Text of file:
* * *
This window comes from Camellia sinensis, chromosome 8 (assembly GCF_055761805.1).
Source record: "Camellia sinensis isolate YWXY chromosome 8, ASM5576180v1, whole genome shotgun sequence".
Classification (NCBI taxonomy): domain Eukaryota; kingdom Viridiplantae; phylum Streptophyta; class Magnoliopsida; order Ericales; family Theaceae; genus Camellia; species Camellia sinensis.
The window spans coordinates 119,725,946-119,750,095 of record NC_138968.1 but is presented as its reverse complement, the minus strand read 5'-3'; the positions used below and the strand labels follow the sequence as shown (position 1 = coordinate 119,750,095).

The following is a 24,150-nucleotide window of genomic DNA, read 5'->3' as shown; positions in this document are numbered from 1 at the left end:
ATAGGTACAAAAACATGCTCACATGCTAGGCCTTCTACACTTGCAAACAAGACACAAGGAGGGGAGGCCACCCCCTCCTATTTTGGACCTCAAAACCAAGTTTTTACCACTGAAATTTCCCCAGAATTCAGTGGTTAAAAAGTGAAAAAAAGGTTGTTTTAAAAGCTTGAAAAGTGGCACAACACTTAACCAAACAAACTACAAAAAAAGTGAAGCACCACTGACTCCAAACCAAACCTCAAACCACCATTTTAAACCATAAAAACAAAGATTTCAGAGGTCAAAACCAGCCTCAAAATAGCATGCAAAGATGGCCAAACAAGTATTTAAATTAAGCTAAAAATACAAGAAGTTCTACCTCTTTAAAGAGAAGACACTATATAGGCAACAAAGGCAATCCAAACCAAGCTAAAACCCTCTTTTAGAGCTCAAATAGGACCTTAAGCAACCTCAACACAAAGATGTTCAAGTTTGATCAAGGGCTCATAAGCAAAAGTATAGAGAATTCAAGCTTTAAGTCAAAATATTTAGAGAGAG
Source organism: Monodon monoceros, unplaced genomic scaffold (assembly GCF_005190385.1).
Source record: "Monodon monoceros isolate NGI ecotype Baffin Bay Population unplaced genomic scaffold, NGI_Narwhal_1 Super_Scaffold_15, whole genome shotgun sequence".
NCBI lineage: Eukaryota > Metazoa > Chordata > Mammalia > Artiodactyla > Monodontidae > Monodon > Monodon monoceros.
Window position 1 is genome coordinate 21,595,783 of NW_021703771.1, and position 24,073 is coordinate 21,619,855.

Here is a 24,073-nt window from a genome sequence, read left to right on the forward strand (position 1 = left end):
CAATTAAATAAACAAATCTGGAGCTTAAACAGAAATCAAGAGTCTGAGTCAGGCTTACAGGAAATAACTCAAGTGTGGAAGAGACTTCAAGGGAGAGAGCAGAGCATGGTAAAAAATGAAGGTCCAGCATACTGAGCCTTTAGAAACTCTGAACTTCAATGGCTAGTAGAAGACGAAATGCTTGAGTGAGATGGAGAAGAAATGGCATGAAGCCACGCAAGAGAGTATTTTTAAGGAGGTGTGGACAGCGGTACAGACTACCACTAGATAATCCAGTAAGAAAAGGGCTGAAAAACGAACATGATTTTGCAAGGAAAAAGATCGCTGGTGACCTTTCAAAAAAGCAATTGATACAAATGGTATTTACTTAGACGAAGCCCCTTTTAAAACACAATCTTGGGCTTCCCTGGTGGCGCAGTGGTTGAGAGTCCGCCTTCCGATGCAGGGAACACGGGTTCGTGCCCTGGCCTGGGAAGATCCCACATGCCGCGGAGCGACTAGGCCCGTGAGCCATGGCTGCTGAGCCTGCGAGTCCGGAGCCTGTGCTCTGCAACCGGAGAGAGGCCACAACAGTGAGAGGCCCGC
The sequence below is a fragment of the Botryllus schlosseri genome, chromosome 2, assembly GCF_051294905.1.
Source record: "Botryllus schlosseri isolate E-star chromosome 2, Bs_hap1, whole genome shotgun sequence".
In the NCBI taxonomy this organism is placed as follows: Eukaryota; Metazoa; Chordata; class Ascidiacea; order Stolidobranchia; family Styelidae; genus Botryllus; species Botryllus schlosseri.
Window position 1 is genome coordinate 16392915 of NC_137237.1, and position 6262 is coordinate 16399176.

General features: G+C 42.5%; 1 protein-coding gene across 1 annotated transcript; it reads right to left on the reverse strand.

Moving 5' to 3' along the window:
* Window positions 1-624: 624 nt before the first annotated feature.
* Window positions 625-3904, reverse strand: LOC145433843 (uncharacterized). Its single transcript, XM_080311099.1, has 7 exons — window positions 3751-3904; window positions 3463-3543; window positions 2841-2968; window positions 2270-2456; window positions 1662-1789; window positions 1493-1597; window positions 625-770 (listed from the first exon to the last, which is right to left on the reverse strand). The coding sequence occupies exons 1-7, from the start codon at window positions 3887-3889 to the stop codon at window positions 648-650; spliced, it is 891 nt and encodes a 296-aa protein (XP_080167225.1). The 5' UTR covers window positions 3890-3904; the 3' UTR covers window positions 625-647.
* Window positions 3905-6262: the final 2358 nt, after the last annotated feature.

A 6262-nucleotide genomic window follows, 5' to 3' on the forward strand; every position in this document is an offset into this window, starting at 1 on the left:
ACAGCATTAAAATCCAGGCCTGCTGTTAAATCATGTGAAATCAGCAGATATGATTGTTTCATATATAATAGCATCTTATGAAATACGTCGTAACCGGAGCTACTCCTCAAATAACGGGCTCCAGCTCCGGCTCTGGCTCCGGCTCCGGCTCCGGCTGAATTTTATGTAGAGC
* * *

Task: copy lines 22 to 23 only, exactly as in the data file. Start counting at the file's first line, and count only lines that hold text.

A 6262-nucleotide genomic window follows, 5' to 3' on the forward strand; every position in this document is an offset into this window, starting at 1 on the left:
ACAGCATTAAAATCCAGGCCTGCTGTTAAATCATGTGAAATCAGCAGATATGATTGTTTCATATATAATAGCATCTTATGAAATACGTCGTAACCGGAGCTACTCCTCAAATAACGGGCTCCAGCTCCGGCTCTGGCTCCGGCTCCGGCTCCGGCTGAATTTTATGTAGAGC